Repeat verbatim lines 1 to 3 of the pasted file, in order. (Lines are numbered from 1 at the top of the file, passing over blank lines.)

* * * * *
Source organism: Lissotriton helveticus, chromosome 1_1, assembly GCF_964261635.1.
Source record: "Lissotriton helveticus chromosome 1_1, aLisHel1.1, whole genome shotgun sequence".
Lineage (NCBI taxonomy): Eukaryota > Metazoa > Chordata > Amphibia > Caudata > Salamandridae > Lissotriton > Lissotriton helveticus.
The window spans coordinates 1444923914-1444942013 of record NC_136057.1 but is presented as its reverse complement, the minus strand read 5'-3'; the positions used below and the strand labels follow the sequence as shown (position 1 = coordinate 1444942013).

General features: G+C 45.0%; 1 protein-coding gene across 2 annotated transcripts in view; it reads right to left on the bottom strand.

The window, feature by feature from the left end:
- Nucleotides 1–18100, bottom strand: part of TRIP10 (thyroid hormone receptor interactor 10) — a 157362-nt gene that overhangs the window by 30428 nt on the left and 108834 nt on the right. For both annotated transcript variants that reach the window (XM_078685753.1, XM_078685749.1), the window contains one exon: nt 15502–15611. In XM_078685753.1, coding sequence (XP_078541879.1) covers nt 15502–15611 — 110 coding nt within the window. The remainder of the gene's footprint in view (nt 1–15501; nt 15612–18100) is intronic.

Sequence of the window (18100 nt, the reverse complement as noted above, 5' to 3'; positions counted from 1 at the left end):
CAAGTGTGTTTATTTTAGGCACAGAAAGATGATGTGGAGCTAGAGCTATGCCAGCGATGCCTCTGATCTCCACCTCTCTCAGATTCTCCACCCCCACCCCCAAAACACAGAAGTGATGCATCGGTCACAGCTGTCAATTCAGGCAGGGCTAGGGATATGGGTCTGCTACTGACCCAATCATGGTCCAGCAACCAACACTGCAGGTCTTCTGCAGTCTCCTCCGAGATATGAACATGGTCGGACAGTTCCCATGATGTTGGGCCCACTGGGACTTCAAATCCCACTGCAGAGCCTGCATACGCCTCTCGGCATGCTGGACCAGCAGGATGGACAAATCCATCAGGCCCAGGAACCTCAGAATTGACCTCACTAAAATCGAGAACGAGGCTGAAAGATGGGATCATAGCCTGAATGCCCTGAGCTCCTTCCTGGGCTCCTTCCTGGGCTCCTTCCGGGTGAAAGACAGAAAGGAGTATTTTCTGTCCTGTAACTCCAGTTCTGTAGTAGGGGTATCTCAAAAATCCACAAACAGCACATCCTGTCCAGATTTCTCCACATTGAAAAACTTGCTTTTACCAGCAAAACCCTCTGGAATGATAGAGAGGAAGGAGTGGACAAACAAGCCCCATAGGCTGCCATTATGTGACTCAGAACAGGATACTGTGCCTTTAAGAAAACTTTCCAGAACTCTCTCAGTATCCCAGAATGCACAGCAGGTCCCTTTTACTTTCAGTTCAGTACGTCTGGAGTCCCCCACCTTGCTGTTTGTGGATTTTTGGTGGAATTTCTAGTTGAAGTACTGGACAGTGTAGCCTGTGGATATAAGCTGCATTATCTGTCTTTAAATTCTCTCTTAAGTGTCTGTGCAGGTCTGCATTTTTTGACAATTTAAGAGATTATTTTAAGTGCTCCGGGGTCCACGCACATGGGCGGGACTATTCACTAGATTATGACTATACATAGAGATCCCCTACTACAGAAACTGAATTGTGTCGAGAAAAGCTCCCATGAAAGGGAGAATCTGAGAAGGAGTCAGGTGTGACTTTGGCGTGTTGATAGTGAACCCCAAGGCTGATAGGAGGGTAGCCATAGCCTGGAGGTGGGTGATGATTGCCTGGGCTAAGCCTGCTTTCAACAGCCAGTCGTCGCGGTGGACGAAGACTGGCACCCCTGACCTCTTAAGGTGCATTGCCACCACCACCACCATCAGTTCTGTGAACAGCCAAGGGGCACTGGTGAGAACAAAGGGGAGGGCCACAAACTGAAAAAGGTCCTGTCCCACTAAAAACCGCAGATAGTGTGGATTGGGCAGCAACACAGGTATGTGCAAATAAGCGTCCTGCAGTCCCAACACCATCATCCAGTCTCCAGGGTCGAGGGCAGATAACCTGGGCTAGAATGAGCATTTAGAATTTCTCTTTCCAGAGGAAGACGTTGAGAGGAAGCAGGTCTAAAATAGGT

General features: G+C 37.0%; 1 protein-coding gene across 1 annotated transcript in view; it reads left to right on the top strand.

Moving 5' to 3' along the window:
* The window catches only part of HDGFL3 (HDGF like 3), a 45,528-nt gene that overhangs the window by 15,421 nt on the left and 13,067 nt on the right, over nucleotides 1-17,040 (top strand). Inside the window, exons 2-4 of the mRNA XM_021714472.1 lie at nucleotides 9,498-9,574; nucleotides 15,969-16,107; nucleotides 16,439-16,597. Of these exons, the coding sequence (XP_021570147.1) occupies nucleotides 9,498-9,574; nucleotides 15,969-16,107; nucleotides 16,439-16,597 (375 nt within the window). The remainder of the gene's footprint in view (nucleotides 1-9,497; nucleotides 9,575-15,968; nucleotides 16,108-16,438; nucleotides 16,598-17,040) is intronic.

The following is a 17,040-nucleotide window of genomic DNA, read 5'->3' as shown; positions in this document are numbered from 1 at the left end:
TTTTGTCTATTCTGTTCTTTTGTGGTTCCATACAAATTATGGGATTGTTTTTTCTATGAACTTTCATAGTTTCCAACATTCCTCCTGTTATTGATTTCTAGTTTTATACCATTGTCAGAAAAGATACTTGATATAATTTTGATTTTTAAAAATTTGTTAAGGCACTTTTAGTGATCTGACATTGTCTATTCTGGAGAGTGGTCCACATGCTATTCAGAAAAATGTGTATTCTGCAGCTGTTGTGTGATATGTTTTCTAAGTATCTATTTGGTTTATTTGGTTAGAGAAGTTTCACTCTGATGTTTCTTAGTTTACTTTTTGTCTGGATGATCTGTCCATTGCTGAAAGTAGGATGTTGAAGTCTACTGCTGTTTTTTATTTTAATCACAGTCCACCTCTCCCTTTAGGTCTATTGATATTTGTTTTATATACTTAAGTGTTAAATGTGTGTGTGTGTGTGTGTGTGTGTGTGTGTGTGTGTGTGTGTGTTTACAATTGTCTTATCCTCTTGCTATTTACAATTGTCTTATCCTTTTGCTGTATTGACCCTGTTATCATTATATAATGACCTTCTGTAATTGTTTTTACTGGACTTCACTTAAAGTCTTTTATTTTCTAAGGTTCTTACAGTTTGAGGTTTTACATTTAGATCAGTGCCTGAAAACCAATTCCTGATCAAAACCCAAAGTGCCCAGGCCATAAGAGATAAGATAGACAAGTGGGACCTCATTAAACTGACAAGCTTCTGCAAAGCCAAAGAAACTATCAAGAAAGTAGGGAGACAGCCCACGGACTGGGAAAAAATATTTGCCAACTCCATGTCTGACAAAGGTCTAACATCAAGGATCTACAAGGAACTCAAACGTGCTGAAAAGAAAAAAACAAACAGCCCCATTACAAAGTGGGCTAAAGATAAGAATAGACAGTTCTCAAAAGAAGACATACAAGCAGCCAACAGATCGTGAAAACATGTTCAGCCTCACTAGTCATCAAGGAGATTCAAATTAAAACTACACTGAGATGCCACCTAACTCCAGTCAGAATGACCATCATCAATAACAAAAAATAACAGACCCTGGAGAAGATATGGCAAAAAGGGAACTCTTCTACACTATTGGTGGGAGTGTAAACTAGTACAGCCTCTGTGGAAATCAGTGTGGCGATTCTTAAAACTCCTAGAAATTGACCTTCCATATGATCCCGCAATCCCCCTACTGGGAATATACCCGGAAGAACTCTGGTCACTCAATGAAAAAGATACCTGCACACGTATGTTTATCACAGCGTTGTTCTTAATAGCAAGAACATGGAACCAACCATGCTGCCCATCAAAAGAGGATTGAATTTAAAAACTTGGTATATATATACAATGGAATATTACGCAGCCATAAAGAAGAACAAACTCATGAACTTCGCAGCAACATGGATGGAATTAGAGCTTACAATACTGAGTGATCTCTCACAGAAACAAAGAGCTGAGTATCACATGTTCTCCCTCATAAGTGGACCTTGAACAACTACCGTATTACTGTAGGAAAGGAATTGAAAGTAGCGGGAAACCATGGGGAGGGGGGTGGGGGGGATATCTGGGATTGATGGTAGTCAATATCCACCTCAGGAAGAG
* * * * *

Source organism: Lissotriton helveticus, chromosome 1_1, assembly GCF_964261635.1.
Source record: "Lissotriton helveticus chromosome 1_1, aLisHel1.1, whole genome shotgun sequence".
Lineage (NCBI taxonomy): Eukaryota > Metazoa > Chordata > Amphibia > Caudata > Salamandridae > Lissotriton > Lissotriton helveticus.